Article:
It is for this reason that Marx believes the emancipation of humanity will necessarily involve an emancipation from religion. Because religious teachings, as Marx sees them, reinforce the ideals that create and maintain the inequalities of the capitalist system, such teachings must be done away with if the proletariat are to be able to make fully informed and…

Modernity the Discourse of Modernity
Words: 3436 Length: 9 Pages Document Type: Research Proposal Paper #: 63570272
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The already shaky relationship between the Qatar state and Iranian society was further undermined by the Western exploitation of Iranian resources during the second half of the nineteenth century.

From 1918 until 1921 "British subsidies kept the government afloat, and British military and administrative advisers attempted to reorganize Iran's army and to manipulate the various political factions within the country to British advantage" (Cleveland, 185)*. When Britain added insult to injury by offering Iran a loan in exchange for exclusive advisory privileges, anti-imperial demonstrations broke out in several cities. Widespread discontent grew further. The Qatar government was regarded as ineffective and pro-British. A determined military commander finally took action and put a stop to the chaos.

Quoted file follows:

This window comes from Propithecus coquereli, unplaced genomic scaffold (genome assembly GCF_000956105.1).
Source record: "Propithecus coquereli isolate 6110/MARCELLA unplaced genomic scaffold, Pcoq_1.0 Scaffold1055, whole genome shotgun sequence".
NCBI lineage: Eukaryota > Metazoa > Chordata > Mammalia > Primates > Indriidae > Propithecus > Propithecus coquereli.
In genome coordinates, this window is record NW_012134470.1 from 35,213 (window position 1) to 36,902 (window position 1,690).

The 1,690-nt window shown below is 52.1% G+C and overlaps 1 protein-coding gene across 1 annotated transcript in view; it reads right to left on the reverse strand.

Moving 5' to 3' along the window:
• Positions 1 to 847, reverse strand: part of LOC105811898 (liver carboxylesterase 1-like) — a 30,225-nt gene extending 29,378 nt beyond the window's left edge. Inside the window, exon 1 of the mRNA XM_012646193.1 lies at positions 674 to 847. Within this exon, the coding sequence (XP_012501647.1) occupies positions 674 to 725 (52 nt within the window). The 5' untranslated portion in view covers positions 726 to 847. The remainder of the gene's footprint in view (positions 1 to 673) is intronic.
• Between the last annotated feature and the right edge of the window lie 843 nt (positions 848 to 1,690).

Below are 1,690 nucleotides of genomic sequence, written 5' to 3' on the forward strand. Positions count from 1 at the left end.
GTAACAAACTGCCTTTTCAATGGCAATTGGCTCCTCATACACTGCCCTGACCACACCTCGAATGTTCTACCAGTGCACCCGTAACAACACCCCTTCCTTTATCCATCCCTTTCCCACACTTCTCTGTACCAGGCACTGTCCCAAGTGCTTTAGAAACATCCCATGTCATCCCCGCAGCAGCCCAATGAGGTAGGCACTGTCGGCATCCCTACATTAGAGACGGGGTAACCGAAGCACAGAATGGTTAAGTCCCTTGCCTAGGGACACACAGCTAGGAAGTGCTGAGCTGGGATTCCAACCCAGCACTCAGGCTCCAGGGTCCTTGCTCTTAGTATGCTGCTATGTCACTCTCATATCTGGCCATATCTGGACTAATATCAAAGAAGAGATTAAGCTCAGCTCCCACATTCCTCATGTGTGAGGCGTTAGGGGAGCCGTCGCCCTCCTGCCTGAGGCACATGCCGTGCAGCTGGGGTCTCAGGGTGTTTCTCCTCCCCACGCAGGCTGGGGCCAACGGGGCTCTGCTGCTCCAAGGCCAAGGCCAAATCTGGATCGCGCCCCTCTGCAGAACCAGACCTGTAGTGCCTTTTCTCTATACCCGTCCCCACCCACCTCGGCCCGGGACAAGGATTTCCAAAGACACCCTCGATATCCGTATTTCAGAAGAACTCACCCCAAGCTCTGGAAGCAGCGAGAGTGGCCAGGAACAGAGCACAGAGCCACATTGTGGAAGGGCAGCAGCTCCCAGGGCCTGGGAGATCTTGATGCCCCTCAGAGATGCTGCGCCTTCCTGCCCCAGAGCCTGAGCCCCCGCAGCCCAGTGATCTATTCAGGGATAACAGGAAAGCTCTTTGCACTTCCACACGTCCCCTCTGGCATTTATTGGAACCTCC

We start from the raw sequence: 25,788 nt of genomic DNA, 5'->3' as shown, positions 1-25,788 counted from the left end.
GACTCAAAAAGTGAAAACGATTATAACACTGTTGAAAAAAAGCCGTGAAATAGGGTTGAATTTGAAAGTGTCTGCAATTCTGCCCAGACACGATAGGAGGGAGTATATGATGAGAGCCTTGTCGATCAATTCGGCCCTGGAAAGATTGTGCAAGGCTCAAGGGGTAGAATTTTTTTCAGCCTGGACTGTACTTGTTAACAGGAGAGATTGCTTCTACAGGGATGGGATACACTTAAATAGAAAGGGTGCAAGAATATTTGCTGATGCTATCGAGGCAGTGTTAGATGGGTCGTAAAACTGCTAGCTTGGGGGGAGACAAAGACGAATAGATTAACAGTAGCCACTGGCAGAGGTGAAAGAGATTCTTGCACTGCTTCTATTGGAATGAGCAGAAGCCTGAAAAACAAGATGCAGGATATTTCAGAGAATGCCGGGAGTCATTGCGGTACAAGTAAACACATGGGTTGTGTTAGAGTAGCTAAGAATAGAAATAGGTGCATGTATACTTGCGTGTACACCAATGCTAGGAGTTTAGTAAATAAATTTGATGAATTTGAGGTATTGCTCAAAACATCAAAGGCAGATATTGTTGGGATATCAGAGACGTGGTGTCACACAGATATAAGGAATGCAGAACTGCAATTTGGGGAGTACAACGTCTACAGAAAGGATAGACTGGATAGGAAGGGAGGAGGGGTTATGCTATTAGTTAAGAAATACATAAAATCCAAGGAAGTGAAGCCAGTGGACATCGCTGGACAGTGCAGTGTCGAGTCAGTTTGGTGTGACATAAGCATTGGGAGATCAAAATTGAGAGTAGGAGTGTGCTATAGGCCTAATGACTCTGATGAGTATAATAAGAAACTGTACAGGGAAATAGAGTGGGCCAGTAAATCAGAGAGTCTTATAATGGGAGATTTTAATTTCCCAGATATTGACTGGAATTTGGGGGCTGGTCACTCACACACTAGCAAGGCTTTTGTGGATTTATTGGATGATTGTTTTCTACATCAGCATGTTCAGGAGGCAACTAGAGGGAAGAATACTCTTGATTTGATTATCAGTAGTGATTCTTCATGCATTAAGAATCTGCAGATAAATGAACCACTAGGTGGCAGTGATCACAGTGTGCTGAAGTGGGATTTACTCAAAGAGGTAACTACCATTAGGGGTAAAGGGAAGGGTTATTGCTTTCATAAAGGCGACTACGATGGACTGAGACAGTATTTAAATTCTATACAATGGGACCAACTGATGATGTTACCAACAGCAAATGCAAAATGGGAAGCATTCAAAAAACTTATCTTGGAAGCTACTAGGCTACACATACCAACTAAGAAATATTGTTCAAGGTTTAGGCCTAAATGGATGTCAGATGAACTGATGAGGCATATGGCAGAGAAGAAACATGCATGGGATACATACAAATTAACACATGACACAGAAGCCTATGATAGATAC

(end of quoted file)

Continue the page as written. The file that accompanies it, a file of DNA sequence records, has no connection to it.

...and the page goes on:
Reza Khan used the political climate to advance from the position of commander and chief of the army in 1921 to that of the shah of Iran in 1925. His election overthrew the Qatar…

Locke One of the Single
Words: 5073 Length: 19 Pages Document Type: Term Paper Paper #: 43486576
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This body then has the right and duty, especially if elected to represent to build the laws and enforce the judgment of those laws, as a reflection of the will of the consensus. Locke, having developed a keen sense of a rather radical sense of the rights of the individual and the responsibility of the civil government began his work with the development of what it is that constructs the "natural rights" of man. Locke, therefore begins his Second Treatise on the natural rights of man, as he puts it to illuminate the understanding of the right to rule.